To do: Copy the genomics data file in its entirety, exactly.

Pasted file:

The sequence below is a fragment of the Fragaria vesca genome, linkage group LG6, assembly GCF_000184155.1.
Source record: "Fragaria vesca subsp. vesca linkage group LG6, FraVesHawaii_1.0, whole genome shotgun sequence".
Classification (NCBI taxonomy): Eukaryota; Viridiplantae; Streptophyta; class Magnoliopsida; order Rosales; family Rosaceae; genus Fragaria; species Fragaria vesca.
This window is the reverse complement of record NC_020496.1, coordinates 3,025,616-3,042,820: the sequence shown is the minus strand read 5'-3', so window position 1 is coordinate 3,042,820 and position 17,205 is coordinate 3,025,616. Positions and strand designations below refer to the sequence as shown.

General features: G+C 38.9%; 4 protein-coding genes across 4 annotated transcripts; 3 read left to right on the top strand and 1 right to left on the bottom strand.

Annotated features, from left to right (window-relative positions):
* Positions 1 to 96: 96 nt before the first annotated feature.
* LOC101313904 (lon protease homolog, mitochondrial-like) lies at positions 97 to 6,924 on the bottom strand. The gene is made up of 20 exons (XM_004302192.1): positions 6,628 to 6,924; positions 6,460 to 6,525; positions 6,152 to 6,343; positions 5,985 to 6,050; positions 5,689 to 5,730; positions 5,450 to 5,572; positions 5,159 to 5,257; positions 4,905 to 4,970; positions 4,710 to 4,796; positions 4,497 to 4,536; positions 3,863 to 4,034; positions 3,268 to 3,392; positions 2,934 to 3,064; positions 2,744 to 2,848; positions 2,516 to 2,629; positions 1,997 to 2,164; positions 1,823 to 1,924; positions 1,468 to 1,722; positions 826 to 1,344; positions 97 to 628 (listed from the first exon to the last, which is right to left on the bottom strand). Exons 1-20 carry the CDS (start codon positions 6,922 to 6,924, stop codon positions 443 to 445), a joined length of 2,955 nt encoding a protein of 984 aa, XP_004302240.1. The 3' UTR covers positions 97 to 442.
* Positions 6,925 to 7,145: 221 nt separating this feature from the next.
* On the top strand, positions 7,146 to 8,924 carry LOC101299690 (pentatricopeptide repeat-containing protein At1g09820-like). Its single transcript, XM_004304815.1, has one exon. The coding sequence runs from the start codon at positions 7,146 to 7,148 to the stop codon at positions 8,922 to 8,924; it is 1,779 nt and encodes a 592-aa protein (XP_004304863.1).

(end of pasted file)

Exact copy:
The sequence below is a fragment of the Fragaria vesca genome, linkage group LG6, assembly GCF_000184155.1.
Source record: "Fragaria vesca subsp. vesca linkage group LG6, FraVesHawaii_1.0, whole genome shotgun sequence".
Classification (NCBI taxonomy): Eukaryota; Viridiplantae; Streptophyta; class Magnoliopsida; order Rosales; family Rosaceae; genus Fragaria; species Fragaria vesca.
This window is the reverse complement of record NC_020496.1, coordinates 3,025,616-3,042,820: the sequence shown is the minus strand read 5'-3', so window position 1 is coordinate 3,042,820 and position 17,205 is coordinate 3,025,616. Positions and strand designations below refer to the sequence as shown.

General features: G+C 38.9%; 4 protein-coding genes across 4 annotated transcripts; 3 read left to right on the top strand and 1 right to left on the bottom strand.

Annotated features, from left to right (window-relative positions):
* Positions 1 to 96: 96 nt before the first annotated feature.
* LOC101313904 (lon protease homolog, mitochondrial-like) lies at positions 97 to 6,924 on the bottom strand. The gene is made up of 20 exons (XM_004302192.1): positions 6,628 to 6,924; positions 6,460 to 6,525; positions 6,152 to 6,343; positions 5,985 to 6,050; positions 5,689 to 5,730; positions 5,450 to 5,572; positions 5,159 to 5,257; positions 4,905 to 4,970; positions 4,710 to 4,796; positions 4,497 to 4,536; positions 3,863 to 4,034; positions 3,268 to 3,392; positions 2,934 to 3,064; positions 2,744 to 2,848; positions 2,516 to 2,629; positions 1,997 to 2,164; positions 1,823 to 1,924; positions 1,468 to 1,722; positions 826 to 1,344; positions 97 to 628 (listed from the first exon to the last, which is right to left on the bottom strand). Exons 1-20 carry the CDS (start codon positions 6,922 to 6,924, stop codon positions 443 to 445), a joined length of 2,955 nt encoding a protein of 984 aa, XP_004302240.1. The 3' UTR covers positions 97 to 442.
* Positions 6,925 to 7,145: 221 nt separating this feature from the next.
* On the top strand, positions 7,146 to 8,924 carry LOC101299690 (pentatricopeptide repeat-containing protein At1g09820-like). Its single transcript, XM_004304815.1, has one exon. The coding sequence runs from the start codon at positions 7,146 to 7,148 to the stop codon at positions 8,922 to 8,924; it is 1,779 nt and encodes a 592-aa protein (XP_004304863.1).